Throughout its history Apple has announced new products with increasingly extravagant events. Their highly anticipated event on September 9th was no exception. Many in the technology space watched live as they announced the iPhone 6, the long rumored Apple Watch, and a new service named Apple Pay. Throw in an appearance by legendary band U2, a live performance of their new music, and an announcement that anyone can download U2’s new album for free from iTunes, and it was heaven on earth for geeks worldwide.

Although the excitement leading up to the event was for the iPhone 6 and Apple Watch, there was little speculation that Apple would be entering into the mobile payments industry. Apple Pay was largely a surprise, and they didn’t focus on it nearly as much as the iPhone and Apple Watch. However, it will likely have a huge impact on consumer behavior, retailer IT requirements, and on Apple’s bottom line.

Back in January I wrote Just Take My Money Already in which I lamented how difficult it can be for customers to pay at cash registers. I wrote that Starbucks had a great payment model with their custom application which allows you to pay at any Starbucks by flashing your phone at their scanner. I argued that more retailers need to follow Starbucks’s lead. In particular, what consumers really need is a Starbucks-like payment app that is universally accepted by most retailers.

It looks like Apple listened. OK, I admit it; they didn’t listen to me because they didn’t ask me. But clearly they had already concluded the same thing - that our current payment options are fragmented and inefficient.

Apple has a history of forging into non-PC industries. Look at what they did to the music industry with iTunes and the iPod, and how they revolutionized the cell phone industry with the introduction of the first iPhone in 2007. Apple has now locked in on the mobile payments industry, an industry that Forester Research predicts will reach $100 billion in the United States within the next five years. Think they’ll have an impact on that industry like they did on music and phones? You bet!

To get started with Apple Pay you’ll add your existing credit or debit card by taking a picture of it or typing in the card information. Add as many cards as you’d like and pick one as the default. When it’s time to pay your phone or watch will receive notification of a pending payment. You’ll confirm payment via your fingerprint, and it’s done. No need to pull out credit cards, swipe anything, open up special apps, or even look at your phone. Once payment is made you’ll be notified with a subtle vibration and beep. Talk about convenient. Apple Pay also works for in-app purchases.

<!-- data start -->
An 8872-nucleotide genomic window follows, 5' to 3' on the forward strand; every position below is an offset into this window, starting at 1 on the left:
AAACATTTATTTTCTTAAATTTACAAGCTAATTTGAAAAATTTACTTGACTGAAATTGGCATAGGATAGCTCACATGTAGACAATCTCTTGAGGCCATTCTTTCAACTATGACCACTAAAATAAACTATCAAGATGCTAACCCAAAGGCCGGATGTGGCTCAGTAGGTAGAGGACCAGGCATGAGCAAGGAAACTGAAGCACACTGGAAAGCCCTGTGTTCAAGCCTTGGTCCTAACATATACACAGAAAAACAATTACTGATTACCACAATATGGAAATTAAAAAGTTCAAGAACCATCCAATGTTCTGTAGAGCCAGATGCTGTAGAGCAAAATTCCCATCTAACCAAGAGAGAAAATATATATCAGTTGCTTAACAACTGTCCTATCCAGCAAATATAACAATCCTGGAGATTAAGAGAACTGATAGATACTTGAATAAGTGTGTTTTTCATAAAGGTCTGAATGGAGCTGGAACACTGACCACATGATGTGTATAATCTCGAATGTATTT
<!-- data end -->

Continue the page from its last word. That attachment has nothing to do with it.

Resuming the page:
But is it secure?

Instead of transmitting your card’s information to the retailer, Apple will transmit an encrypted code. Your card stays in your wallet - or at home - so no one will be able to write down the card number, security code, or even see your name. Payment confirmation can only be made using fingerprints already registered to the phone. So even if someone takes your phone or watch, they cannot make a purchase unless you’ve pre-approved them by adding their fingerprint. And if your phone or watch become lost then you can remotely put them into lost mode and the card information will be wiped out.

As part of the Apple Pay announcement, Apple also listed several major banks that are already participating in the program including Capital One, Chase, Wells Fargo and Bank of America, with additional large banks listed as “coming soon”. On the retail side Apple has already lined up retailers such as Target, Disney, Macy’s, Staples, McDonalds, Subway, Whole Foods and Walgreens. You’ll be able to order a Happy Meal and pay for prescription medicine using the same easy payment system.

With the announcement of Apple Pay we finally have a large enough technological force that can change the way we pay for goods and services. Certainly competitors will follow which could lead to some industry fragmentation, but it appears like we’re finally going to get the chaos of the cash register under control.